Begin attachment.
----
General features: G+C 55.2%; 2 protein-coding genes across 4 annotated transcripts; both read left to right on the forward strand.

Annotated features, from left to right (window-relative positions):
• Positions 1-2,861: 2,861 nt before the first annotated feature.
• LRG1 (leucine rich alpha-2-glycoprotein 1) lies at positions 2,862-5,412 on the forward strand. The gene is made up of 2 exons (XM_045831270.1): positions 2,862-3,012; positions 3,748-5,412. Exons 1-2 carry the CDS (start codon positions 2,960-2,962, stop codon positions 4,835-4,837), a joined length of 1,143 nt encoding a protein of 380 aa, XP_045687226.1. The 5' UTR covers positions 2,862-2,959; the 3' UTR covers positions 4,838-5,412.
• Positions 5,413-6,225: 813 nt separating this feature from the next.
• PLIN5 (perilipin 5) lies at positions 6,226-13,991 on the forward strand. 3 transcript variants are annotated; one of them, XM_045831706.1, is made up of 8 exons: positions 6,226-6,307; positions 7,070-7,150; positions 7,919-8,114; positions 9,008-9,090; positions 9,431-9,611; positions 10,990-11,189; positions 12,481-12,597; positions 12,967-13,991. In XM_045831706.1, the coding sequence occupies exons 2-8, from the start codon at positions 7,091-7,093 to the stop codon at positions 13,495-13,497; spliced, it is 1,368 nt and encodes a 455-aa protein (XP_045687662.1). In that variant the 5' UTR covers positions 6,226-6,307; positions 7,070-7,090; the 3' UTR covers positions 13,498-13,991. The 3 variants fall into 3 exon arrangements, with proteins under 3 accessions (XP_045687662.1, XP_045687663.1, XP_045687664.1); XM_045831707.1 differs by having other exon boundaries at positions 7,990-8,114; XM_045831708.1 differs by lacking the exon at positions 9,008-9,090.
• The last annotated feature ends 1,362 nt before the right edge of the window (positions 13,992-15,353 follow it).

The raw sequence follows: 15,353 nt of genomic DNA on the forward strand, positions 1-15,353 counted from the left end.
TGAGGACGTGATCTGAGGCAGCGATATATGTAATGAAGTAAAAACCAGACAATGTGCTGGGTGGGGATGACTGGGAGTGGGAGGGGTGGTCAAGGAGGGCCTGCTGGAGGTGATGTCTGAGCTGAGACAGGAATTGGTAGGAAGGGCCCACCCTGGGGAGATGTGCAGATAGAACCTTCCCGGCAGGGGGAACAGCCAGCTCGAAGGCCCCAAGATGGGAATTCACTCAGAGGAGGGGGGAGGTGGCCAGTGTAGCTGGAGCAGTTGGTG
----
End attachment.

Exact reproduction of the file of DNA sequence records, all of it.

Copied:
General features: G+C 55.2%; 2 protein-coding genes across 4 annotated transcripts; both read left to right on the forward strand.

Annotated features, from left to right (window-relative positions):
• Positions 1-2,861: 2,861 nt before the first annotated feature.
• LRG1 (leucine rich alpha-2-glycoprotein 1) lies at positions 2,862-5,412 on the forward strand. The gene is made up of 2 exons (XM_045831270.1): positions 2,862-3,012; positions 3,748-5,412. Exons 1-2 carry the CDS (start codon positions 2,960-2,962, stop codon positions 4,835-4,837), a joined length of 1,143 nt encoding a protein of 380 aa, XP_045687226.1. The 5' UTR covers positions 2,862-2,959; the 3' UTR covers positions 4,838-5,412.
• Positions 5,413-6,225: 813 nt separating this feature from the next.
• PLIN5 (perilipin 5) lies at positions 6,226-13,991 on the forward strand. 3 transcript variants are annotated; one of them, XM_045831706.1, is made up of 8 exons: positions 6,226-6,307; positions 7,070-7,150; positions 7,919-8,114; positions 9,008-9,090; positions 9,431-9,611; positions 10,990-11,189; positions 12,481-12,597; positions 12,967-13,991. In XM_045831706.1, the coding sequence occupies exons 2-8, from the start codon at positions 7,091-7,093 to the stop codon at positions 13,495-13,497; spliced, it is 1,368 nt and encodes a 455-aa protein (XP_045687662.1). In that variant the 5' UTR covers positions 6,226-6,307; positions 7,070-7,090; the 3' UTR covers positions 13,498-13,991. The 3 variants fall into 3 exon arrangements, with proteins under 3 accessions (XP_045687662.1, XP_045687663.1, XP_045687664.1); XM_045831707.1 differs by having other exon boundaries at positions 7,990-8,114; XM_045831708.1 differs by lacking the exon at positions 9,008-9,090.
• The last annotated feature ends 1,362 nt before the right edge of the window (positions 13,992-15,353 follow it).

The raw sequence follows: 15,353 nt of genomic DNA on the forward strand, positions 1-15,353 counted from the left end.
TGAGGACGTGATCTGAGGCAGCGATATATGTAATGAAGTAAAAACCAGACAATGTGCTGGGTGGGGATGACTGGGAGTGGGAGGGGTGGTCAAGGAGGGCCTGCTGGAGGTGATGTCTGAGCTGAGACAGGAATTGGTAGGAAGGGCCCACCCTGGGGAGATGTGCAGATAGAACCTTCCCGGCAGGGGGAACAGCCAGCTCGAAGGCCCCAAGATGGGAATTCACTCAGAGGAGGGGGGAGGTGGCCAGTGTAGCTGGAGCAGTTGGTG